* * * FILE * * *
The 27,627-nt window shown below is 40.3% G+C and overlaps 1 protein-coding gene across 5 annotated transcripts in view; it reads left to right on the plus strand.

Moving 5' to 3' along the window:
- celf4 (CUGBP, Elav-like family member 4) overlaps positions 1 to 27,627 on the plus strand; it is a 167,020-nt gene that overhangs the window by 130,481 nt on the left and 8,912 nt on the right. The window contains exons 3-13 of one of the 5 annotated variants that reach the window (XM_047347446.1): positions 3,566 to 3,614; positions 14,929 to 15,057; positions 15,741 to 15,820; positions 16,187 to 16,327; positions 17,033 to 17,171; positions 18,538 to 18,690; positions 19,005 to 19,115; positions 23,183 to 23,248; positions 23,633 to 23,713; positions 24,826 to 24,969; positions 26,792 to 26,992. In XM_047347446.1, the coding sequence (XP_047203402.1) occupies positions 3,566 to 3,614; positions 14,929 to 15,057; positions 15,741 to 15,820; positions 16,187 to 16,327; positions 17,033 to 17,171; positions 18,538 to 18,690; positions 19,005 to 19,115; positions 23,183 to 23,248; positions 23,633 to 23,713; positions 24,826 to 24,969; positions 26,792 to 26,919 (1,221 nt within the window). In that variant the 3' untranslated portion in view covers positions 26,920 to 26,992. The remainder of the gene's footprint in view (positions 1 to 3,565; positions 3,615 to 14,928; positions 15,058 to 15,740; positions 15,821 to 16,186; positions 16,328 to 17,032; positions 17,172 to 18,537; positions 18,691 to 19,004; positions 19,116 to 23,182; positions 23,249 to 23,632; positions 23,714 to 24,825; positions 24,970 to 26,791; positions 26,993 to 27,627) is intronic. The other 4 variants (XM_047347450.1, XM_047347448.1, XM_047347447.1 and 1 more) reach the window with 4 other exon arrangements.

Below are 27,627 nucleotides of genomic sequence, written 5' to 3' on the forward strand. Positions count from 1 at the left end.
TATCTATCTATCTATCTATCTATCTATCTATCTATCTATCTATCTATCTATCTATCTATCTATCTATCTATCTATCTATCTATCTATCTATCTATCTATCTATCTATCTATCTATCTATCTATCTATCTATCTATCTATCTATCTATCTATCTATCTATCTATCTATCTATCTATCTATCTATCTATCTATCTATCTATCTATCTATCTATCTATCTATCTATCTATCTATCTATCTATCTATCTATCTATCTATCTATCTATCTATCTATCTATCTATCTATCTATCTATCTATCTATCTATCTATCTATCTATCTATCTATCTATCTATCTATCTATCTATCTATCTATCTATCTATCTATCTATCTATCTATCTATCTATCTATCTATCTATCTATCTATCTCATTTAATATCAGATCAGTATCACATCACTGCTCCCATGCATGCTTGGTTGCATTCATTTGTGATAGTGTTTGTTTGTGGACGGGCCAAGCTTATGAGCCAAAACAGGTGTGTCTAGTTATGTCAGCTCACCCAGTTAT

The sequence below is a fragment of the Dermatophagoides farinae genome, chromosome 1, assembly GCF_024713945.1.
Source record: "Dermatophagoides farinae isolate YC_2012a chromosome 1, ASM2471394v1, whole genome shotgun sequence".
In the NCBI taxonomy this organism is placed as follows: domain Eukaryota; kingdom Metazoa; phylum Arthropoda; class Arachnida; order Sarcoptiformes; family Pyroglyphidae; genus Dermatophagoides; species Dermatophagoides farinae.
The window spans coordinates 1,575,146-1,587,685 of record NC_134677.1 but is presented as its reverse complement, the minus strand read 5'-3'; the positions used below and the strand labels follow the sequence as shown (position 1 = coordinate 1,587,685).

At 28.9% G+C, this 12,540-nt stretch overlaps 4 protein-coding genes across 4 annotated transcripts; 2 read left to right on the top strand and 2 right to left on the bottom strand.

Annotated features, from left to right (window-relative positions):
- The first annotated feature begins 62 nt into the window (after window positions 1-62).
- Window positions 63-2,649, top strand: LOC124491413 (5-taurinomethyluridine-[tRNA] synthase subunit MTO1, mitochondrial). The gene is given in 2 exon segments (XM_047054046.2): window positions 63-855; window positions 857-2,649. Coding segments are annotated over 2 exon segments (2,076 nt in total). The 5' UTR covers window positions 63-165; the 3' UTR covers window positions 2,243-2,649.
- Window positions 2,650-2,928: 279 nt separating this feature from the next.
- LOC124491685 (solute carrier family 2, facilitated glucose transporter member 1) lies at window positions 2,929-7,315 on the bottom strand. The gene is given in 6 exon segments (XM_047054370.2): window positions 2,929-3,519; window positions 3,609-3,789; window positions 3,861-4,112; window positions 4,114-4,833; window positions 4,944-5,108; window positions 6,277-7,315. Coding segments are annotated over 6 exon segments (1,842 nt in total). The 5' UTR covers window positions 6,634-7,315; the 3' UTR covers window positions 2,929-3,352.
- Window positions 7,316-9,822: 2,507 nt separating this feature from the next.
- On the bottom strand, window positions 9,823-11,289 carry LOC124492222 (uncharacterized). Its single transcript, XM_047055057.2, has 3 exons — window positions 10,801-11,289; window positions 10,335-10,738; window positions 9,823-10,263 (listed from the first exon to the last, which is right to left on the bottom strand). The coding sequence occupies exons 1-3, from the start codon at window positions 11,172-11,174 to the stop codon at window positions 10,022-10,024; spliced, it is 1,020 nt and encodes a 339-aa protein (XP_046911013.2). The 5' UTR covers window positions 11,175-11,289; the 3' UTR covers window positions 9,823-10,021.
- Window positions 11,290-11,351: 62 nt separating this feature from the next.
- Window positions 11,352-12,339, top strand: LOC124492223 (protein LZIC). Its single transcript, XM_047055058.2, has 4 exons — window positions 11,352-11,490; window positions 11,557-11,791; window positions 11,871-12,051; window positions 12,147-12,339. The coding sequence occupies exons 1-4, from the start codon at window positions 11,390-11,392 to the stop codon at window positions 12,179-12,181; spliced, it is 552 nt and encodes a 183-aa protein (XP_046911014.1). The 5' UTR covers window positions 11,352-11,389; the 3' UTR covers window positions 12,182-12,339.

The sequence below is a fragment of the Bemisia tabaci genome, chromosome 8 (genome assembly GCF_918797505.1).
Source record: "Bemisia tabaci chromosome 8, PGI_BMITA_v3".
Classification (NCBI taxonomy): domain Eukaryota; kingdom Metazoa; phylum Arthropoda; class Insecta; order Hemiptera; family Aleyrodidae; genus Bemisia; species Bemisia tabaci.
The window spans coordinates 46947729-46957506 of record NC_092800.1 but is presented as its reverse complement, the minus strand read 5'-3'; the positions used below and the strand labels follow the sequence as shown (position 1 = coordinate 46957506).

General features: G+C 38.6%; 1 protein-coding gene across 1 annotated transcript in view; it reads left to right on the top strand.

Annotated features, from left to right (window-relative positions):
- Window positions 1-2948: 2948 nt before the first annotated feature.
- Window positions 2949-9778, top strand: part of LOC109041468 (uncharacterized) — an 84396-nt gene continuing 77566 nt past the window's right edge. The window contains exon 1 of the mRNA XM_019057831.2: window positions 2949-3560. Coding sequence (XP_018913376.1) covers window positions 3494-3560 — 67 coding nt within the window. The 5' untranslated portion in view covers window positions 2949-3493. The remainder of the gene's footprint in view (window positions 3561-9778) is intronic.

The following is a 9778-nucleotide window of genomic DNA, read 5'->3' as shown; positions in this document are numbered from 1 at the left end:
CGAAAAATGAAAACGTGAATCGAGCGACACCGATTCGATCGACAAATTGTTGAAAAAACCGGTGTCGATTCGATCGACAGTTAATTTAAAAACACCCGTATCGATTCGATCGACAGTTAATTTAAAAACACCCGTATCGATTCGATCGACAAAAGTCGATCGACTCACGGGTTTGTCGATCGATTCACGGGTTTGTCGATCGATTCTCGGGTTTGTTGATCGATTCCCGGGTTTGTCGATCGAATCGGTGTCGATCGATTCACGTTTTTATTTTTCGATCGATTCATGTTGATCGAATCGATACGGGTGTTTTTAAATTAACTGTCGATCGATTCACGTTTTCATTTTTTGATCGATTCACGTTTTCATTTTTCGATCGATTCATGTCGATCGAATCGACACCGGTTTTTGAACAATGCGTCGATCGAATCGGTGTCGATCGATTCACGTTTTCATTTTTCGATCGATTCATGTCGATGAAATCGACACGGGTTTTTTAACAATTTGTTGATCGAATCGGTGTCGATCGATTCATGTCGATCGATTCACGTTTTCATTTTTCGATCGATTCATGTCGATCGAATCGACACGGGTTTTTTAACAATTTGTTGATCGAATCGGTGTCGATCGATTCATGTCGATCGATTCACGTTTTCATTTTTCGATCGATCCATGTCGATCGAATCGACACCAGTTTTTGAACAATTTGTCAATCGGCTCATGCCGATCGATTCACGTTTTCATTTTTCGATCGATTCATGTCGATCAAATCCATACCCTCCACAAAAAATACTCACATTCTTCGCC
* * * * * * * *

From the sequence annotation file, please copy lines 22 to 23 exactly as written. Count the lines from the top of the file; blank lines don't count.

Classification (NCBI taxonomy): domain Eukaryota; kingdom Metazoa; phylum Arthropoda; class Insecta; order Hemiptera; family Aleyrodidae; genus Bemisia; species Bemisia tabaci.
The window spans coordinates 46947729-46957506 of record NC_092800.1 but is presented as its reverse complement, the minus strand read 5'-3'; the positions used below and the strand labels follow the sequence as shown (position 1 = coordinate 46957506).